Art Therapy

“Art enables us to find ourselves and lose ourselves at the same time.”
— Thomas Merton

Art therapy combines creative, visual expression with psychotherapy to help people express and explore thoughts, feelings and experiences. It is based on the psychological and physiological benefits of creative expression, and the idea that reflecting on one’s artistic creations can facilitate creative problem-solving, promote insight, and offer a fresh perspective on problems. As an action-oriented therapy practice, it reinforces the client’s active role in meeting their goals. Art therapy is an effective treatment for individuals, groups, couples and families with a broad range of personal and interpersonal issues. It can be used with people of all ages, all intellectual levels, and all levels of artistic experience, so NO artistic talent is required.

Art therapists are clinicians with at least a master’s degree, who are knowledgeable about theories of human development, theories of counseling, psychopathology, professional ethics, andnart therapy techniques and application. In the US, American Art Therapy Association is the leading professional organization, and art therapists are credentialed by the Art Therapy Credentials Board, in addition to state level licensing, which varies by state.

What To Expect
Before we meet, I will invite you to create an account on Simple Practice, the teletherapy website, and a second account on my insurance biller’s website. This process includes consent forms, personal history questionnaire, insurance information, and images of your insurance card.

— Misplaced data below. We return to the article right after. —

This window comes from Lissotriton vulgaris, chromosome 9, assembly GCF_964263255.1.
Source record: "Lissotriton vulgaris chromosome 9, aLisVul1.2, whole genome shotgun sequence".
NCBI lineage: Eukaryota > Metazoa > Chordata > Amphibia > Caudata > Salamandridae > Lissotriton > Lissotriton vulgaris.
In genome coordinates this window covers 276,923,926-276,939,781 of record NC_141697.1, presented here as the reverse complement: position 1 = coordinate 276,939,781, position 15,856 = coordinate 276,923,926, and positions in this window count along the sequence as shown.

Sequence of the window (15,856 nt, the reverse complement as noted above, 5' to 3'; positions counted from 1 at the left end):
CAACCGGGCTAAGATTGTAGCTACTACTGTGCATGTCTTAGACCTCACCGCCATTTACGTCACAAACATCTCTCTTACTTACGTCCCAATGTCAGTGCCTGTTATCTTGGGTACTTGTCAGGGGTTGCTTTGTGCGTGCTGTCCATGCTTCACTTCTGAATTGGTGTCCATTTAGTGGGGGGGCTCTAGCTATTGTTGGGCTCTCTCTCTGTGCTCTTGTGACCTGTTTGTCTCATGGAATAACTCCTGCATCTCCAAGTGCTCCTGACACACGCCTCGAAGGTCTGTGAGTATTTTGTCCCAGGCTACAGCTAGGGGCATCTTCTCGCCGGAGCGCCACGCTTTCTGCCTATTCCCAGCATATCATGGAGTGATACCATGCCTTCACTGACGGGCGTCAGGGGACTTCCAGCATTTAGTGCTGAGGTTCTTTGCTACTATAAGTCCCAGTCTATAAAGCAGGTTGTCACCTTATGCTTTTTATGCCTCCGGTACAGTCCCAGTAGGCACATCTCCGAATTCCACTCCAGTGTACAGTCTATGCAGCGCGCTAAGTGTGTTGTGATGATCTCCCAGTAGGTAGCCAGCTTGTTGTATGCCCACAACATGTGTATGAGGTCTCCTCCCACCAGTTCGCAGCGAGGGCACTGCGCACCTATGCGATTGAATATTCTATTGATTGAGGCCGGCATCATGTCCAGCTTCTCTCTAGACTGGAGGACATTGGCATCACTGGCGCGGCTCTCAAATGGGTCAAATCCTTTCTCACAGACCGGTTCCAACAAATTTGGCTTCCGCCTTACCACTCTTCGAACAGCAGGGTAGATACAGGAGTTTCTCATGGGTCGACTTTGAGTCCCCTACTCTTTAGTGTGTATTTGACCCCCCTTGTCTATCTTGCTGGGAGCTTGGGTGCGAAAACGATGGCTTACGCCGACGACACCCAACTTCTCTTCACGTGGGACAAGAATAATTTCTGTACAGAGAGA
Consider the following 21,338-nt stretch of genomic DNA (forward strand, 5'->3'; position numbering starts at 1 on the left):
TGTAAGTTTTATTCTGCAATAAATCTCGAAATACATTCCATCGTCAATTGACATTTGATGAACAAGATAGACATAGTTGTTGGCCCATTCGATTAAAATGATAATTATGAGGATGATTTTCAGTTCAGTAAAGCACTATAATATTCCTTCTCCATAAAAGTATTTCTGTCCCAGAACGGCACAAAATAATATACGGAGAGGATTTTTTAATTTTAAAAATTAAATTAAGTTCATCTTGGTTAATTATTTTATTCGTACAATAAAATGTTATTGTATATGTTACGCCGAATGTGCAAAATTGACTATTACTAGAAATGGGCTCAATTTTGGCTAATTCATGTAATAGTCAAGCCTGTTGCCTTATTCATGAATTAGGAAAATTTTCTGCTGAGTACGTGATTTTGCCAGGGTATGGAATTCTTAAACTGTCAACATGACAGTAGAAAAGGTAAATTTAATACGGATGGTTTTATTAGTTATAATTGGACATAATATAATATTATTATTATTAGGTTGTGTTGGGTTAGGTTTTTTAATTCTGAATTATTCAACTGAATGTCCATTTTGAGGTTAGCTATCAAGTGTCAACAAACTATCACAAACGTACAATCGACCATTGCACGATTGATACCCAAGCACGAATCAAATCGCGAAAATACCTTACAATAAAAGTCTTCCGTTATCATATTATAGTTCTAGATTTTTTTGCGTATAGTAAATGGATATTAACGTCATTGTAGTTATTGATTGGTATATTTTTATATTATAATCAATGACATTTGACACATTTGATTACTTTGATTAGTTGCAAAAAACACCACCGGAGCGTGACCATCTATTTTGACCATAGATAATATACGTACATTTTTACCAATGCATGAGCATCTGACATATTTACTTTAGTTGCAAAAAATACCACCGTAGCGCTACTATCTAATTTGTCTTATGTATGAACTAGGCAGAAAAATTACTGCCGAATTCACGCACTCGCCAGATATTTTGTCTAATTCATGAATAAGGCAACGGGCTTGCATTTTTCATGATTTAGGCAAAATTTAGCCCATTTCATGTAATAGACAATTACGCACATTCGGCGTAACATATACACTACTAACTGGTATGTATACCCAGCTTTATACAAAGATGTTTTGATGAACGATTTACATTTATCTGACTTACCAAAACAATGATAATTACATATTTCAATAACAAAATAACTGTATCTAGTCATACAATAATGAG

The first session is an opportunity for you to tell me about yourself, explain why you are seeking therapy, and ask me questions. The goals are for you to determine if working with me could meet your needs, for me to learn more about you, and for us to begin building rapport. We will also discuss options for doing art therapy via telehealth. I like to emphasize the importance of communicating any questions, concerns, or uncertainty, especially during the initial stage, because it will help us create a productive relationship. Therapy sessions typically begin with ‘check-in’ time, followed by an art task designed to help explore issues of concern. Sessions conclude with discussion of the final art product, your experience creating it, and how themes or issues in the art relate to your life. More involved projects might take several sessions to complete.